Liverpool's Welsh Streets residents protest at inquiry opening
Campaigners supporting a £15m plan for Liverpool's Welsh Streets have protested outside the opening of a public inquiry into it.
The plan would see 150 homes built, 37 refurbished and about 280 demolished.
The Department for Communities and Local Government ordered the hearing after deciding the plan for Toxteth "may conflict with national policy".
Liverpool mayor Joe Anderson said it was "patronising" for the government to tell residents what they need.
The three-week inquiry will hear from the city council, residents, the housing association Plus Dane and the charity Save Britain's Heritage (SBH).
A site visit will then take place to look at the extent to which the proposed development "is in line with Government policy on good design, enhancing the historic environment, bringing back empty homes and supporting healthy communities".
Following the decision to delay the planning process, Mr Anderson said it was "hugely frustrating and bitterly disappointing for the local community".
"Residents made clear in no uncertain terms that they backed what has been put forward," he said.
City councillor Ann O'Byrne said "the evidence was overwhelming to show that the condition of these properties is such that it would cost more to refurbish them than it would to build new ones".
The current proposal, which will see a small number of the houses saved from demolition, has been backed by residents organisation, Welsh Streets Homes Group (WSHG).
A spokesman for WSHG said that for "further houses to be spared, it would take a leap of faith", including a "change of heart" by the council and Plus Dane and the "approval of residents on the south end of the site [whose] existing walls are crumbling around them".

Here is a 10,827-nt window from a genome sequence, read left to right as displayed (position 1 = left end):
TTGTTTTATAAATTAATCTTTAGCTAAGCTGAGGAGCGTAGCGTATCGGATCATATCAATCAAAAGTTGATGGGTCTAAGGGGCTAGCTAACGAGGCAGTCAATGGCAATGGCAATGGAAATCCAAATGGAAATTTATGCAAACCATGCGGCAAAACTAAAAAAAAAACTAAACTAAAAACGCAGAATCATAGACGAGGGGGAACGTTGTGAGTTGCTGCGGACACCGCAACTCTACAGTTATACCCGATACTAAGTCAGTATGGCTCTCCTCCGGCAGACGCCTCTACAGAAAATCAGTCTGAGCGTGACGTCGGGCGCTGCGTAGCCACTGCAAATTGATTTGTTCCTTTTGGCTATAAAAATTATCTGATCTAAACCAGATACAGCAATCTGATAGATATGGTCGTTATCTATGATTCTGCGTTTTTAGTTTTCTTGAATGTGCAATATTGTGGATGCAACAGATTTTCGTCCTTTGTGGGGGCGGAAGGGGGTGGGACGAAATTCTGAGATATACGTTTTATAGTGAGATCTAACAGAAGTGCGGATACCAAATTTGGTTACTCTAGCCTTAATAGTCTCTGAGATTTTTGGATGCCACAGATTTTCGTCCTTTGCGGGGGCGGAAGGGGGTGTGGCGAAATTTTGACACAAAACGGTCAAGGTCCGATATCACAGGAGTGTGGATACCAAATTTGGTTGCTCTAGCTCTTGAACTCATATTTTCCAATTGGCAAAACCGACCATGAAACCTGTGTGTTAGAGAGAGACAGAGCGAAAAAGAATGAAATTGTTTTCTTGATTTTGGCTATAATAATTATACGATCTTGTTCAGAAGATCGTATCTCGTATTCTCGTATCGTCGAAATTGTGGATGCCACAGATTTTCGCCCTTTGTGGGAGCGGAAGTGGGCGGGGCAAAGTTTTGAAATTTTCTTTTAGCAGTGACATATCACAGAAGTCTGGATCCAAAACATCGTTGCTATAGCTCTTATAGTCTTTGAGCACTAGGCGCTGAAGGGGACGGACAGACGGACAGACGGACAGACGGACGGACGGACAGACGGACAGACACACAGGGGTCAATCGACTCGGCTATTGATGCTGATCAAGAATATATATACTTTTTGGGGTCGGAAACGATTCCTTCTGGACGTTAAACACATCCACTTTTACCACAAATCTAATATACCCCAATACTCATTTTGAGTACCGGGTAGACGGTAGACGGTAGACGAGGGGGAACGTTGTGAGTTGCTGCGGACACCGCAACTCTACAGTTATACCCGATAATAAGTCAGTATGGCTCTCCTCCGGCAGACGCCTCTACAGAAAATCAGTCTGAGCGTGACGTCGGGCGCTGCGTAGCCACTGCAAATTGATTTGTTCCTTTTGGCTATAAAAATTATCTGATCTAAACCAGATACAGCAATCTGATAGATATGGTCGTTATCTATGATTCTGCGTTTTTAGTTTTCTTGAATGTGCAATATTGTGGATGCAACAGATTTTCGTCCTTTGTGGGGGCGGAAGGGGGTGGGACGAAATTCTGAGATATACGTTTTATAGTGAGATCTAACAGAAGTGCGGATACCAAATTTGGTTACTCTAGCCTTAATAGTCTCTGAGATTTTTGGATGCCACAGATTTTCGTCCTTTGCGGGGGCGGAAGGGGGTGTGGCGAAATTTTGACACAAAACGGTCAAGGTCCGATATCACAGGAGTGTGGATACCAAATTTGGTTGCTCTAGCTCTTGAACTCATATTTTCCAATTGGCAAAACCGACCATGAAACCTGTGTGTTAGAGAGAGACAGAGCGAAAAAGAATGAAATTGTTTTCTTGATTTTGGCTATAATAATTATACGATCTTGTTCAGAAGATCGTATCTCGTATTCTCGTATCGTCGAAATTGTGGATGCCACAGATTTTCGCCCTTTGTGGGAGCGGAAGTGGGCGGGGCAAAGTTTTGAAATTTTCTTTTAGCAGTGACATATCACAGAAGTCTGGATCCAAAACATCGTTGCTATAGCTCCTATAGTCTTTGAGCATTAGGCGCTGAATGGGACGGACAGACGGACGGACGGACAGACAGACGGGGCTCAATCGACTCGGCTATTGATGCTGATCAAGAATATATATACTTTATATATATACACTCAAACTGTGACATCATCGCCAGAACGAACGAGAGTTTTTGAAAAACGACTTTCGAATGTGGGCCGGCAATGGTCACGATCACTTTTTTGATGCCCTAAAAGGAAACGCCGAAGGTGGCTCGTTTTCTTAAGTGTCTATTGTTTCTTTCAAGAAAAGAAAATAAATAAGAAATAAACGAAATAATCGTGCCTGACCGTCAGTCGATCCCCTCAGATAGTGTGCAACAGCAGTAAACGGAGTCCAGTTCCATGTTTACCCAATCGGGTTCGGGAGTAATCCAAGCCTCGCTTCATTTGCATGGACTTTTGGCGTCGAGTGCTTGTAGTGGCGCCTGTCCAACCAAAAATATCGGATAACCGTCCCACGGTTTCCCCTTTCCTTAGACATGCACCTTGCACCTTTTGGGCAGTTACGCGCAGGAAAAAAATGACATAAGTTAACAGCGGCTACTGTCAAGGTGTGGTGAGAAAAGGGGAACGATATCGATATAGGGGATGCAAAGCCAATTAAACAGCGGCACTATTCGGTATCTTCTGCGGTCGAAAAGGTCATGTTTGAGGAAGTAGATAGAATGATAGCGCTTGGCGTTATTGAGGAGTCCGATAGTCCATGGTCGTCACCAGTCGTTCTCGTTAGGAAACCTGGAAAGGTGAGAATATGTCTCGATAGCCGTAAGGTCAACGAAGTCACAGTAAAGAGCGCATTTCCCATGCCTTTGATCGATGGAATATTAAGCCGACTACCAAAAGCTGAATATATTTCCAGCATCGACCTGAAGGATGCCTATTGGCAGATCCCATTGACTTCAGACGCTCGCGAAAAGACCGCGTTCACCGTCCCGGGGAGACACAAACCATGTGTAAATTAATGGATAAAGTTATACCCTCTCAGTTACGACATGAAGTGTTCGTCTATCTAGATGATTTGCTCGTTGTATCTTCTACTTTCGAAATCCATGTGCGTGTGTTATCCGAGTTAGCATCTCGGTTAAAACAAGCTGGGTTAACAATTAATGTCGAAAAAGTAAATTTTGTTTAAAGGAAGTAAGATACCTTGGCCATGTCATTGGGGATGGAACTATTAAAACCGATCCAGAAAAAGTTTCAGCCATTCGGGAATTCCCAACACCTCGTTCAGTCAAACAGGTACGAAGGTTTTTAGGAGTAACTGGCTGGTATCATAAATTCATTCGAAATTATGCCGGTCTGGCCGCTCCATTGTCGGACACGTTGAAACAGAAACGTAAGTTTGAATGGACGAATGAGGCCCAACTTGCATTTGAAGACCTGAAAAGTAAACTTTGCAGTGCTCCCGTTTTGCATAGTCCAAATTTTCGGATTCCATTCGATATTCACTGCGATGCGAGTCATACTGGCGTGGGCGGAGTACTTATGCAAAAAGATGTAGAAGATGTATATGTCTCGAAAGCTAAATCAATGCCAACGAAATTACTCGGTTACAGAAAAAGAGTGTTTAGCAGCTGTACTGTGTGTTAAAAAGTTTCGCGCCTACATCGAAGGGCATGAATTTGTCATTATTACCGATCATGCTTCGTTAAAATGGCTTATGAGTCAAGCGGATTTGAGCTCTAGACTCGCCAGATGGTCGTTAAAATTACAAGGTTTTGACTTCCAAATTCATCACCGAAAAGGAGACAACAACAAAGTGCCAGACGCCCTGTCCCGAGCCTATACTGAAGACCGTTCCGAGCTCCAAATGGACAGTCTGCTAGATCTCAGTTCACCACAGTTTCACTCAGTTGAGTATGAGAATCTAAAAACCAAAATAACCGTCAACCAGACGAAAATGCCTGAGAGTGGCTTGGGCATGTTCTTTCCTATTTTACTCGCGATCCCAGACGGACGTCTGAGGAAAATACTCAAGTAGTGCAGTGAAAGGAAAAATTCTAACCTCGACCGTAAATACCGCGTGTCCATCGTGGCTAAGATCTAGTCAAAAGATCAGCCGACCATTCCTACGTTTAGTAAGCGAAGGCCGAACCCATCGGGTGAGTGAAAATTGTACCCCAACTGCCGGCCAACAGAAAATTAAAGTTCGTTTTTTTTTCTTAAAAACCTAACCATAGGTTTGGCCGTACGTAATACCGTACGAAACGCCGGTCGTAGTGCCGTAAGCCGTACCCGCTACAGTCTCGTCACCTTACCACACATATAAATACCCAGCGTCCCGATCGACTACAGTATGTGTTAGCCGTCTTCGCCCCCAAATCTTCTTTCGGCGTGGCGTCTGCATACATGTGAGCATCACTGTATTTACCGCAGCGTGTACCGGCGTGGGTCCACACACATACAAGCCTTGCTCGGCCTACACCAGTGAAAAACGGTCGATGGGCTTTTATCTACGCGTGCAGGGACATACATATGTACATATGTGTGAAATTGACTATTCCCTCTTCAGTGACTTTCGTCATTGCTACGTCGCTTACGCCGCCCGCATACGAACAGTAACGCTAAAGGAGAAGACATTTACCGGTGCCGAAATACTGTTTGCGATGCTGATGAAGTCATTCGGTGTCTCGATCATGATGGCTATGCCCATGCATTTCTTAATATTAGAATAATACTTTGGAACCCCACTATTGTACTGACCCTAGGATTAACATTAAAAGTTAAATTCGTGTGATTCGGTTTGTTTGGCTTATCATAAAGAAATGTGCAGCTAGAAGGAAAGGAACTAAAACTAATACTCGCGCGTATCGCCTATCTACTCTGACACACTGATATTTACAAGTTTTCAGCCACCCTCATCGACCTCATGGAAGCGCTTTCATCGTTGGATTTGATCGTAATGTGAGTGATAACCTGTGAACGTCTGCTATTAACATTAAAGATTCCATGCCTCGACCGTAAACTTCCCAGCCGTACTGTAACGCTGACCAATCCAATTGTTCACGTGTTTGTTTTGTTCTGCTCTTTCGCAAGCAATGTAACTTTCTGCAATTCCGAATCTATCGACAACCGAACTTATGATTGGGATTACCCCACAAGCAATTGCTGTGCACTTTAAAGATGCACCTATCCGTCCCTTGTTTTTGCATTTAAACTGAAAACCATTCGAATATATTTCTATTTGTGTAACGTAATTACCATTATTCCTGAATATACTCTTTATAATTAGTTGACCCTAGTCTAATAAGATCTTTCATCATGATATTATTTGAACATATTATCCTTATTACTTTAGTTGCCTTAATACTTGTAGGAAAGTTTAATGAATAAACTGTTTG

"WSHG wanted to avoid a public inquiry but since it is happening, we will be asking the inspector to encourage all parties back to the negotiating table in search of an agreement that would allow work to begin on site in 2015."
The housing association Plus Dane has previously warned that any delays to the scheme would "seriously jeopardise" the available funding.
- The properties are nicknamed the Welsh Streets as they were built and lived in by Welsh workers in the late 19th Century
- They are named after Welsh towns, villages and valleys
- Beatles drummer Ringo Starr was born at 9 Madryn Street, one of the 37 homes to be restored if the plan is approved
Save Britain's Heritage, which owns a house in one of the streets, campaigned for the inquiry and wants more of the houses to be renovated, instead of demolished.
Jonathan Brown, from the group, said structural engineers had said the houses were "still solid and viable and estate agents still say that they could sell them".
Designer Tilly Hemingway, who is working on one of the houses in Madryn Street, said the homes had a lot of potential, which would be lost if they were demolished.
"It seems absolutely insane that you'd knock these type of houses down when they are perfect in terms of space standards and they're beautiful," she said.
The inquiry, which is set to run until 4 July, is due to deliver its findings in a report later in the year.